RGI team helps raise funds for Ronald McDonald House Charities of Kentuckiana

Community relations is all about relationships, and those relationships – with both customers and community organizations – drive some of the initiatives that Rogers Group Inc. (RGI) supports in the Louisville area. For example, the group’s Central Kentucky team recently worked with one of its customers, Irving Materials, Inc. (IMI), to help fund the Kids and Clays event, which benefitted the Ronald McDonald House Charities of Kentuckiana.

“Steven Brandenburg, sales manager at IMI, reached out to me and asked if we would participate,” says Scott Harrison, Rogers Group’s sales manager for central Ohio and Kentucky. “And, of course, we did.” Rogers Group donated to the event and sent a team to tour the local Ronald McDonald House.

“I’m doing everything I can – and we’re doing everything we can as a team – to give back to the communities that we operate in,” he says. “We sell rock, and for a lot of people, it’s hard to understand what it is we sell and why that product is needed. That’s why we do our best to educate the community about us, what we stand for, and how important our product is. In the construction of anything they see, roads, bridges, and buildings, our product is in all of that.”

The event was a tremendous success. It raised more than $83,000 – nearly double the prior year’s event. “You helped make this an incredible event… We are truly amazed at the kindness and generosity you have given us,” wrote Hal Hedley, CEO of Ronald McDonald House Charities Kentuckiana, in thank you note sent after the event. “Your sponsorship means families will have a soft landing place when life interrupts their plans. When their children require critical medical treatment that isn’t in their hometown, we can embrace families and give them the support they need during a challenging times in their lives. Your meaningful donation helps underwrite our vision that no family should have to sleep in their car nor in a waiting room while their child receives the healthcare they need.”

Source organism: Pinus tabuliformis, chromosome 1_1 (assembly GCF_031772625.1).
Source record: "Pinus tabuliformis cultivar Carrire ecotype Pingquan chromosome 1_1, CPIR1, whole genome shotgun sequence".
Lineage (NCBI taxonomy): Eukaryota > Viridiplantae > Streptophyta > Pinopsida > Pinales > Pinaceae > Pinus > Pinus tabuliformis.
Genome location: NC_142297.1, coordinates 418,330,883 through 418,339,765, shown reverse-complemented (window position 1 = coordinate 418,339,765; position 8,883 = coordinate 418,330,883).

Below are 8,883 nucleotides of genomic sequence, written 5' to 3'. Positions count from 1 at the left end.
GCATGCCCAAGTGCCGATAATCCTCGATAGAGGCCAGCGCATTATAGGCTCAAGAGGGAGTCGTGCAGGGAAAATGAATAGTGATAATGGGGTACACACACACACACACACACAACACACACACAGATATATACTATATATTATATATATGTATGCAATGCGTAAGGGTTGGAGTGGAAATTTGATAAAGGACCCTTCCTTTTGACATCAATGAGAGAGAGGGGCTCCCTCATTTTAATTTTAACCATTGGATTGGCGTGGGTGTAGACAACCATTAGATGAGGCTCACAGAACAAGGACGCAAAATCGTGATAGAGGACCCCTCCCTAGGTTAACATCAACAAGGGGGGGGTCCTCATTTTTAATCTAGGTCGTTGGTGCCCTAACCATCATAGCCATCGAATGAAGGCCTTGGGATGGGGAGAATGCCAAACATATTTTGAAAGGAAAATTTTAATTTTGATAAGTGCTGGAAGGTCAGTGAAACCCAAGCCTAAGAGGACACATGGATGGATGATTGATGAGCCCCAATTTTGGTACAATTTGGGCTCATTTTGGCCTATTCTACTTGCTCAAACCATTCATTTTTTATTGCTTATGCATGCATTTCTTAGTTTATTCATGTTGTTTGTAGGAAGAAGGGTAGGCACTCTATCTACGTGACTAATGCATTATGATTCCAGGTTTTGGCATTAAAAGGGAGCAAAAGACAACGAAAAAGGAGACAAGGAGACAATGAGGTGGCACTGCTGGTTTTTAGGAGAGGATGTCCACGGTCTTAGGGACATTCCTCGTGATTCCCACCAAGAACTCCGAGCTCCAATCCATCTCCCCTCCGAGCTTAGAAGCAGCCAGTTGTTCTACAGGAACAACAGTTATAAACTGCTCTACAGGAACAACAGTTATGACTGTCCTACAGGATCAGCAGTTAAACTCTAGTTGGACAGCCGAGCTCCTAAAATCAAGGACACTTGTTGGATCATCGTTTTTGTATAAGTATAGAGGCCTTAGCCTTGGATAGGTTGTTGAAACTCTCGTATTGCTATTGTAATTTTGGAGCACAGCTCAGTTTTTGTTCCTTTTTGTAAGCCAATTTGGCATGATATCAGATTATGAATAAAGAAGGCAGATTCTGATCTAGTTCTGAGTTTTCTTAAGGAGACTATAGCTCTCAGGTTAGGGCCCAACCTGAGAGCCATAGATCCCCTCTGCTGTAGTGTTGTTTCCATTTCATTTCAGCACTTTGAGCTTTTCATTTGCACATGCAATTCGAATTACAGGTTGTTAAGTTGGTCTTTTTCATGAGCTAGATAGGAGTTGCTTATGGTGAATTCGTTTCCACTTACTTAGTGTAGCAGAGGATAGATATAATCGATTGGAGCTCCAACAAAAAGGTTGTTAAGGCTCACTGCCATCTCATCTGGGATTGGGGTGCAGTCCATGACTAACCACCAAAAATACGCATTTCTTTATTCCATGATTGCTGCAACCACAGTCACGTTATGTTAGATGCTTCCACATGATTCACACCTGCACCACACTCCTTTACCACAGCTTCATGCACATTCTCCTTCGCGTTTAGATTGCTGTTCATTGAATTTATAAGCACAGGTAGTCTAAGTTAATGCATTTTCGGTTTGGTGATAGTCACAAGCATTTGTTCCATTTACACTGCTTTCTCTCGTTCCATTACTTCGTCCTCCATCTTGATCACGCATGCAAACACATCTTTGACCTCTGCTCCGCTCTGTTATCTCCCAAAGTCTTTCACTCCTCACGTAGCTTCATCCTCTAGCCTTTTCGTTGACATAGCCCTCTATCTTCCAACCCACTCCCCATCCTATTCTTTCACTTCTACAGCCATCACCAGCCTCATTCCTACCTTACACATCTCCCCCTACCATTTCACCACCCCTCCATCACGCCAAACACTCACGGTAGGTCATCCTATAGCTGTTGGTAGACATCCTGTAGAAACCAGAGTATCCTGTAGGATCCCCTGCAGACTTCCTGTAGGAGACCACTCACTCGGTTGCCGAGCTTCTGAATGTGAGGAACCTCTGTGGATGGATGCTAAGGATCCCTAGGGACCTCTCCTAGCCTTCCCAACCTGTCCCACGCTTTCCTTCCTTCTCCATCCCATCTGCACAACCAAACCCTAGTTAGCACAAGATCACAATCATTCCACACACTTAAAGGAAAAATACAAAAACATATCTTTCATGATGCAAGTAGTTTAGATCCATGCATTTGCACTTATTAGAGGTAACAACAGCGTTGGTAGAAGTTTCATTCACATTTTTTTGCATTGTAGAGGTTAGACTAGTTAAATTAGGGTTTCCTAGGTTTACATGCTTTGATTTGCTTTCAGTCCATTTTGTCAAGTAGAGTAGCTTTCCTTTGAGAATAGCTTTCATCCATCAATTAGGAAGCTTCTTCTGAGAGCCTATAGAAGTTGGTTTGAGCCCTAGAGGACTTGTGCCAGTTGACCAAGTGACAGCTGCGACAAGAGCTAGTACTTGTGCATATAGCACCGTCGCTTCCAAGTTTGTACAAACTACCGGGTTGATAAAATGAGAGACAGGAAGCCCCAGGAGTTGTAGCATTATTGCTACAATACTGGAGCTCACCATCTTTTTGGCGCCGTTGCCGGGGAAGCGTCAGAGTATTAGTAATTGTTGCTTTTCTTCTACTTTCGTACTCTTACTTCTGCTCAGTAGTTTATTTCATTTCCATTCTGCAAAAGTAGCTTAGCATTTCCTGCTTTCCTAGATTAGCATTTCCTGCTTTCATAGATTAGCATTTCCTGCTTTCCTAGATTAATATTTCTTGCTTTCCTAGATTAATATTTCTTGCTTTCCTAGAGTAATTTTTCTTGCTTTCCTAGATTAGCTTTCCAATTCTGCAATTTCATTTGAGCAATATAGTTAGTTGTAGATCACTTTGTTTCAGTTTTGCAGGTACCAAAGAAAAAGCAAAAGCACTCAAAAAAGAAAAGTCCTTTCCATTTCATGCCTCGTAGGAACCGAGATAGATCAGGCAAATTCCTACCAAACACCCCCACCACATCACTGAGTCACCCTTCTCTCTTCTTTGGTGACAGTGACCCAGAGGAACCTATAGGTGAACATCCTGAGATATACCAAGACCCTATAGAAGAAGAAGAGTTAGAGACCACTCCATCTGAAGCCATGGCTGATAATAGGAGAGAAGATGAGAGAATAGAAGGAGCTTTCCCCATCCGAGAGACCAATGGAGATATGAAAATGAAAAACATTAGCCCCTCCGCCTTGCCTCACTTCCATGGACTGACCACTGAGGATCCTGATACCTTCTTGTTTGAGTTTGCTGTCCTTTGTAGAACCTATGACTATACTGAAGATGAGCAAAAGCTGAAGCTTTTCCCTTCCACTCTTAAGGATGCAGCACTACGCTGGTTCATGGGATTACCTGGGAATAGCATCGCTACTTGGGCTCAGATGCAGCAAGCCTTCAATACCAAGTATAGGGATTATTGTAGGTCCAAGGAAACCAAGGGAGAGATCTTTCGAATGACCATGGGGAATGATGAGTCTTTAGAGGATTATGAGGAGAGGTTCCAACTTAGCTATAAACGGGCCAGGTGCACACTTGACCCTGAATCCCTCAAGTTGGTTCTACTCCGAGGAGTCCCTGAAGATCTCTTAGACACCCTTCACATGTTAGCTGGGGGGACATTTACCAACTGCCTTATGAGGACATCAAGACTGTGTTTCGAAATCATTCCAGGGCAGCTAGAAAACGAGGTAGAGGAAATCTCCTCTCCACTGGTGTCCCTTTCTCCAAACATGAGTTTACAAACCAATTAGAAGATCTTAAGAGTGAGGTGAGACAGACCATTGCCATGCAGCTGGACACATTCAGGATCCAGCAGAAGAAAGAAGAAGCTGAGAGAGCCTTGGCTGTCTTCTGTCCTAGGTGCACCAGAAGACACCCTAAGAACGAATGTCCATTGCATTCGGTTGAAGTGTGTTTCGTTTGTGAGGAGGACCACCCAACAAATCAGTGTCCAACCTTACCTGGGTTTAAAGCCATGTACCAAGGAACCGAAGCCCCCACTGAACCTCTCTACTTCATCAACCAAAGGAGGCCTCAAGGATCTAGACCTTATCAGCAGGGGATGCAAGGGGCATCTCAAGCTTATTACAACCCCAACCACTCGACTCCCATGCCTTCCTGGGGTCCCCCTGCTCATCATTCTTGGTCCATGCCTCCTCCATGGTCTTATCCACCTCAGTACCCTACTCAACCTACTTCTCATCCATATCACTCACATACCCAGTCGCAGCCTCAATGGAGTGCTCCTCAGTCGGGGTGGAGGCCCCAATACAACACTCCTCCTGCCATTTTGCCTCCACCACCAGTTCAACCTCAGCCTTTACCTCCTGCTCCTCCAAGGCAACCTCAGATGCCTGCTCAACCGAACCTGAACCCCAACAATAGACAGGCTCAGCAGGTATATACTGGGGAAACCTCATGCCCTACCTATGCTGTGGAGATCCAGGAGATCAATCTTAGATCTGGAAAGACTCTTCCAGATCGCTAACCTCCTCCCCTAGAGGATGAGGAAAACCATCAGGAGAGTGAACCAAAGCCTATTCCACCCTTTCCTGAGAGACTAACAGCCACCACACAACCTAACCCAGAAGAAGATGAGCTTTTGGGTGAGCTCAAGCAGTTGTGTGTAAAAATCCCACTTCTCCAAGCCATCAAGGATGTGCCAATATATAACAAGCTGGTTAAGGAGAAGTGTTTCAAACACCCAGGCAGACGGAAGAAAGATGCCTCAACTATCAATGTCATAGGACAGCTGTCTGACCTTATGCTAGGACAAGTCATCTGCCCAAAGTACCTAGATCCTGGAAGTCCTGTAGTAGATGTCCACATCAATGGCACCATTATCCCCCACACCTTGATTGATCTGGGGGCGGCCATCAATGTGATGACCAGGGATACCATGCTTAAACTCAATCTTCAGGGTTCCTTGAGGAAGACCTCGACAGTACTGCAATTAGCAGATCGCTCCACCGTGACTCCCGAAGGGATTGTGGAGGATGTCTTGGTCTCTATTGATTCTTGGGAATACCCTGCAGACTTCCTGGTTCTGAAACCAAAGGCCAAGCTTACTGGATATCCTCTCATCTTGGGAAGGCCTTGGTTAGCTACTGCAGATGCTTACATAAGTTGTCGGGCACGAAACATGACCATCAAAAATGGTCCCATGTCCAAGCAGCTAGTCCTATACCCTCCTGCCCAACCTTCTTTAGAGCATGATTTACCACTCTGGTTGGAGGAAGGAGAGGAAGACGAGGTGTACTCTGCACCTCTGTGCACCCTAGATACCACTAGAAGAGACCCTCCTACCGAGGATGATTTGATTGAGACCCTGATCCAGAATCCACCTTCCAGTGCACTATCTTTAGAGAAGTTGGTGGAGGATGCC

Harrison says that his group participates in numerous community-minded events throughout the year, including local ministries, school programs, field trips, and more. “But there are a few that just stand out,” he explains. “This was one of them because any time you’re giving back and it impacts kids and families directly, it really reaches out and grabs you.”

For more information about the organizations Rogers Group Inc. supports, check out my February Good Neighbors column in Rock Products.

Special committee explores impact of Texas mining

A bipartisan committee, as well as TACA President and CEO David Perkins and Capitol Aggregates President Greg Hale, will review the impact of mining on surrounding communities.

Legislators and aggregate industry representatives will serve on a special bipartisan committee that explores the impact of Texas mining on the surrounding communities and explores the efficacy of current regulatory oversight. Texas House Speaker Dennis Bonnen (R) announced the appointment of the committee on Dec. 10.

According to the Statesman, the committee formation follows a series of stories that highlighted industry growth in the Hill Country in both the American-Statesman and KVUE-TV.